Florida lawmakers approved a bill on Wednesday requiring teenagers seeking an abortion to obtain the notarized written consent of a parent or guardian, or a waiver from a judge.

The measure also requires doctors to resuscitate a child born alive or face third-degree felony charges and up to five years in jail.

The Florida Senate Rules Committee on Wednesday approved a rewrite of the bill and a title change, expanding the bill to address abortions at large under state law, instead of just the statute on parental notification.

“It’s clear that we’re no longer discussing parental consent. We’ve devolved into the discussion of a bill that is a full-on assault to a woman’s right to choose and a physician’s duty to care for his or her patient,” state Sen. Lauren Book (D-Plantation) told Politico.


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Book, who runs a non-profit to protect children and was sexually abused as a child herself, said the bill’s requirement that courts report cases of abuse to the state Department of Children and Families was “naive” because victims regularly are reluctant to report a family member who is the financial provider for the family.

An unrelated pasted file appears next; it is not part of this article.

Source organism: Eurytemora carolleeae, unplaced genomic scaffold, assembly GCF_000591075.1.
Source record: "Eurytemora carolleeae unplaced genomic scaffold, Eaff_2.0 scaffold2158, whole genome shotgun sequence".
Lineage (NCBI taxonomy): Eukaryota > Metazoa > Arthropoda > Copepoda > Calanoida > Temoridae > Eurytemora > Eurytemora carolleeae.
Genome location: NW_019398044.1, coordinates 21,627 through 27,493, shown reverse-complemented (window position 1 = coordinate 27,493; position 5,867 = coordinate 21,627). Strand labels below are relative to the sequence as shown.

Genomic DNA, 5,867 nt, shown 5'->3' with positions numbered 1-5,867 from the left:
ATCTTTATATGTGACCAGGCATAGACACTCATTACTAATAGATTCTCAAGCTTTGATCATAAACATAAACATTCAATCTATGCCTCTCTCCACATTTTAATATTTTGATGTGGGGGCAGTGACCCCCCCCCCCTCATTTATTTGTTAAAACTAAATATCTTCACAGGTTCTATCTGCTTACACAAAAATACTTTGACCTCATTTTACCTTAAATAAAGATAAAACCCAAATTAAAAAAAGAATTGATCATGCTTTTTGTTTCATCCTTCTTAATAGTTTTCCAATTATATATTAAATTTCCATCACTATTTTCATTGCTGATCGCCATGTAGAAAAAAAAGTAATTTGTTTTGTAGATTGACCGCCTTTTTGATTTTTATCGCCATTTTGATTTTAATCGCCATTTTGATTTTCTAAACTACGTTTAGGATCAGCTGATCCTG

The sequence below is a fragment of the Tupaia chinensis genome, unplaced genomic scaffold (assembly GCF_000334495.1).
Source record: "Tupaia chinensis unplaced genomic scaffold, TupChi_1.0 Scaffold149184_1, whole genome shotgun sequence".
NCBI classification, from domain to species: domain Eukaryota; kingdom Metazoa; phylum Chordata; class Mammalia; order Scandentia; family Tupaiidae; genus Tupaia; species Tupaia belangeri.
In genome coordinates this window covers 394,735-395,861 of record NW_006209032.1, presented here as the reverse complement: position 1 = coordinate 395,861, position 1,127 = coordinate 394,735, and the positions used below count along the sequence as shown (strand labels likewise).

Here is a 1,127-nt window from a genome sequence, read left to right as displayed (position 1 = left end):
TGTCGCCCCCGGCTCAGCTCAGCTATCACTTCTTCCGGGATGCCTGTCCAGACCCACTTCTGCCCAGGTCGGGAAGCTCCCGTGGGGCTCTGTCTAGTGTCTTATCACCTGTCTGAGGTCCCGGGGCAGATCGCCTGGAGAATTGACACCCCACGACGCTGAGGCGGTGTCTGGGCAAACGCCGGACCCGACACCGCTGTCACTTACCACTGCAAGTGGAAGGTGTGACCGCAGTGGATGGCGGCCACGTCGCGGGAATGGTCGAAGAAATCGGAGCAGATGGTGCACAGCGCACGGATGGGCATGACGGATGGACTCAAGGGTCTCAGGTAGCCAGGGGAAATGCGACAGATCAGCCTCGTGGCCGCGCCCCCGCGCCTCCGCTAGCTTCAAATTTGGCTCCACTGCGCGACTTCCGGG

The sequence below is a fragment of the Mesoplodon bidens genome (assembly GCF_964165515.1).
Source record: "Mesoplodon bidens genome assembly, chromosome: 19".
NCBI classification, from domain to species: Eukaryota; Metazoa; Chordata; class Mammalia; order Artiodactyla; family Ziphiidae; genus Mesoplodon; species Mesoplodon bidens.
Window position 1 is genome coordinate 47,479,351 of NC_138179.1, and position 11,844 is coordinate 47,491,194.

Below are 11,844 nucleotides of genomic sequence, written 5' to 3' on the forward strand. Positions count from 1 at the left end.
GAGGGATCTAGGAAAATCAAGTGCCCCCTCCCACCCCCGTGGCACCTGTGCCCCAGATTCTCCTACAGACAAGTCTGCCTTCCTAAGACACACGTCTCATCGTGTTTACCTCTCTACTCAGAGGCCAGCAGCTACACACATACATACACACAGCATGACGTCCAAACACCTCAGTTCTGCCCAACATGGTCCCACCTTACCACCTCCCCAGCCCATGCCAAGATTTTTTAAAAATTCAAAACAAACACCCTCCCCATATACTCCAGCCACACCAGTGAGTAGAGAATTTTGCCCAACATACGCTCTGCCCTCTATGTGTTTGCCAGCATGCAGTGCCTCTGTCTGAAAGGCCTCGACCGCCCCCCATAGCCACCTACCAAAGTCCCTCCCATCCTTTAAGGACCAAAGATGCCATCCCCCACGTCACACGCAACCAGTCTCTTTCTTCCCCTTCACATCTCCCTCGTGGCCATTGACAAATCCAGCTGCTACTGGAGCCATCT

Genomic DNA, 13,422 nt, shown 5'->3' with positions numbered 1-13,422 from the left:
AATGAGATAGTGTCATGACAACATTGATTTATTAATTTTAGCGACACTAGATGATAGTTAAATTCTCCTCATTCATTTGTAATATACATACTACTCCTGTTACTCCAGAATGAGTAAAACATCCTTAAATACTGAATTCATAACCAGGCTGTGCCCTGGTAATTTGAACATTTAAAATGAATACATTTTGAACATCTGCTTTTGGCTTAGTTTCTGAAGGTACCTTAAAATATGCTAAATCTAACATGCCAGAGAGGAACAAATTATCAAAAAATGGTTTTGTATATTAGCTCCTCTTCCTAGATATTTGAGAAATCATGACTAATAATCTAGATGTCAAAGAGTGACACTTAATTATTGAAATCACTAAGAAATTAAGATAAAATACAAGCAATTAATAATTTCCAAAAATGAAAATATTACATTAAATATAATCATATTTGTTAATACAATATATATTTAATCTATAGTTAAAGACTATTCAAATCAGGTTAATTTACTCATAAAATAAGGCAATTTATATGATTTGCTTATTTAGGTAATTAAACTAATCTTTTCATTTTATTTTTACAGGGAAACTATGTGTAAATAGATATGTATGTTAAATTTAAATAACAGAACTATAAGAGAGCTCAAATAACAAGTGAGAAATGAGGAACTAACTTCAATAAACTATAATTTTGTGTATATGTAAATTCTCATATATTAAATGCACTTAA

“It is going to continue to push these girls into something that is extremely dangerous,” Book said. “Abortion will be around, it’s always been around. It’s just going to be more unsafe.”

The rules committee did adopt an amendment from Senate Minority Leader Audrey Gibson allowing a minor to seek a court waiver in a judge’s chambers or another informal setting, to make the process less intimidating.

Several other Florida Republicans are pushing similar bills restricting access to abortion.

A bill from Sen. Joe Gruters (R-Sarasota) would prohibit doctors from performing abortions when test results indicate the child would be born with Down syndrome. Rep. Mike Hill (R-Pensacola) has filed a bill that would prohibit abortions after a heartbeat is detected in a fetus, which can be found around six weeks. Florida Gov. Ron DeSantis (R) is strongly pro-life.

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